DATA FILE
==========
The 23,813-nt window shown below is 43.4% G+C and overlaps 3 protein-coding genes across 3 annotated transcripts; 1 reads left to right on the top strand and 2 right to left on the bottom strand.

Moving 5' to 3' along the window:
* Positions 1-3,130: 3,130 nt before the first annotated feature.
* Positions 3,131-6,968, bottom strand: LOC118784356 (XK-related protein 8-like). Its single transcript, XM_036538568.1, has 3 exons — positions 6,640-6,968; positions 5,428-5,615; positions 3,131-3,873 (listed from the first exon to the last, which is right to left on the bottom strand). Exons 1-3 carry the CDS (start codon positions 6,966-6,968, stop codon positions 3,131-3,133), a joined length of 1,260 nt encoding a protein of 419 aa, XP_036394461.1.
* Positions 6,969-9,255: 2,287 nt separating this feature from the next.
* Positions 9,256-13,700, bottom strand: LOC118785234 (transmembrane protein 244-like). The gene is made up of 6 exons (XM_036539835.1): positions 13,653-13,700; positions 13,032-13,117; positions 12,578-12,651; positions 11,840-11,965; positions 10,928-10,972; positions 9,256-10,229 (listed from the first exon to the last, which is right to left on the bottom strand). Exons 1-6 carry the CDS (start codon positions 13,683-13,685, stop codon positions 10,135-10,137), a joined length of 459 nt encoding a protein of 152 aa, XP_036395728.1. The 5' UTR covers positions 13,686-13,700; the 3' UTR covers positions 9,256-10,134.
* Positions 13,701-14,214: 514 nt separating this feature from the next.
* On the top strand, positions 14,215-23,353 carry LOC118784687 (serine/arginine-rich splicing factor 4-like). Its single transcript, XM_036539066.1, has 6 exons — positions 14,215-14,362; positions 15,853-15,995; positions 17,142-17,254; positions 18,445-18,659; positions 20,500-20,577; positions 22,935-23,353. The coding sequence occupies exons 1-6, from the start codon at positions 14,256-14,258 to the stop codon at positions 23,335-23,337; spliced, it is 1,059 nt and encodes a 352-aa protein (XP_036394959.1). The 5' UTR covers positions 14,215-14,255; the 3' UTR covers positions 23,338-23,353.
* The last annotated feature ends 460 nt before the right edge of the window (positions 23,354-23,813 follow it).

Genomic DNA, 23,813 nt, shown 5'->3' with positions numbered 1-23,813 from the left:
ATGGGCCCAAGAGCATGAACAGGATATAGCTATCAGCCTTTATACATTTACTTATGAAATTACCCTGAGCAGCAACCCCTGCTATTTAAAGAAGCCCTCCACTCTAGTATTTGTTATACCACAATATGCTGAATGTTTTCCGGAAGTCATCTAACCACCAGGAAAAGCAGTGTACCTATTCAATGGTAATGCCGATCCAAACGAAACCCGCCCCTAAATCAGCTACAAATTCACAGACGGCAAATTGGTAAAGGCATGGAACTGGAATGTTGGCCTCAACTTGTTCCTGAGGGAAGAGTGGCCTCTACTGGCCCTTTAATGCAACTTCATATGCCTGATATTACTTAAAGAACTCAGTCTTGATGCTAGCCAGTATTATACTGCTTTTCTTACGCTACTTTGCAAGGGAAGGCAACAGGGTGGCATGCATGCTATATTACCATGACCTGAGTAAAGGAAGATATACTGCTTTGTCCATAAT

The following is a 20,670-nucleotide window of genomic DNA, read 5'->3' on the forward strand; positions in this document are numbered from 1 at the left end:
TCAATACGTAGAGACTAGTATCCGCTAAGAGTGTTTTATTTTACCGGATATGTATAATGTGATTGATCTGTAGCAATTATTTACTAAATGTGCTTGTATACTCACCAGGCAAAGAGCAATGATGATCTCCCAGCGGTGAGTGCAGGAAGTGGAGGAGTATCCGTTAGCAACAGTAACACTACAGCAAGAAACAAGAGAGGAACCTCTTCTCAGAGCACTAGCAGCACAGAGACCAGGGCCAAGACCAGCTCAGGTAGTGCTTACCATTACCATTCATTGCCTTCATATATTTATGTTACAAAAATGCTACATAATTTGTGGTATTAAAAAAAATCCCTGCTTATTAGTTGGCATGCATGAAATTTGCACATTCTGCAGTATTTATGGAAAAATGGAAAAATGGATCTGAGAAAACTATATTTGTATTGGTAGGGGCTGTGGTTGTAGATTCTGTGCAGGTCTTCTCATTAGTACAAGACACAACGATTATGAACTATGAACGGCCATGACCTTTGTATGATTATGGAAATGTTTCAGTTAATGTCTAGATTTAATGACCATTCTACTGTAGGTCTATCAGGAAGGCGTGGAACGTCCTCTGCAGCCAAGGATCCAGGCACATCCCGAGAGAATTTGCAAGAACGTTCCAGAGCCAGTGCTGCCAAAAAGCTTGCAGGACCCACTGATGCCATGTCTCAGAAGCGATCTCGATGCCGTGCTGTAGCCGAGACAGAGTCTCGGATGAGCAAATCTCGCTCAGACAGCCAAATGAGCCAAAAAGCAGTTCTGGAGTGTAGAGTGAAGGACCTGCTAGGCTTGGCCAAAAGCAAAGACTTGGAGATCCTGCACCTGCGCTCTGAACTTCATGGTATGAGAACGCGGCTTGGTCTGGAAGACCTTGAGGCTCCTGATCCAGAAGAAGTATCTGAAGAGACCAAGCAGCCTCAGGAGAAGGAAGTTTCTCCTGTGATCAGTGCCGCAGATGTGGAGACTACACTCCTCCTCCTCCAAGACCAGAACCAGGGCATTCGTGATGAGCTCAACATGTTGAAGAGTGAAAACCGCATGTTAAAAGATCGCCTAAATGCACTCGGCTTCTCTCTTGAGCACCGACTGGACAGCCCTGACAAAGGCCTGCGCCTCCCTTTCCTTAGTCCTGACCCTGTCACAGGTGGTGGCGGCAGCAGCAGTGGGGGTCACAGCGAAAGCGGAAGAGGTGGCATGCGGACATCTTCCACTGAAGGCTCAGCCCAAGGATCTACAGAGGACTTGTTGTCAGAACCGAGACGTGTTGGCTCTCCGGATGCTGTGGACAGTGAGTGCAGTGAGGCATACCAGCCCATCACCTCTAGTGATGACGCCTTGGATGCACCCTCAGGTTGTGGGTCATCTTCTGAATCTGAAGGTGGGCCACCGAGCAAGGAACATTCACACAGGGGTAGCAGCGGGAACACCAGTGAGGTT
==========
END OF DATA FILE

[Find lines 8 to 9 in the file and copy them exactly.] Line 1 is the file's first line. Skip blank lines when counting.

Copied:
* On the top strand, positions 14,215-23,353 carry LOC118784687 (serine/arginine-rich splicing factor 4-like). Its single transcript, XM_036539066.1, has 6 exons — positions 14,215-14,362; positions 15,853-15,995; positions 17,142-17,254; positions 18,445-18,659; positions 20,500-20,577; positions 22,935-23,353. The coding sequence occupies exons 1-6, from the start codon at positions 14,256-14,258 to the stop codon at positions 23,335-23,337; spliced, it is 1,059 nt and encodes a 352-aa protein (XP_036394959.1). The 5' UTR covers positions 14,215-14,255; the 3' UTR covers positions 23,338-23,353.
* The last annotated feature ends 460 nt before the right edge of the window (positions 23,354-23,813 follow it).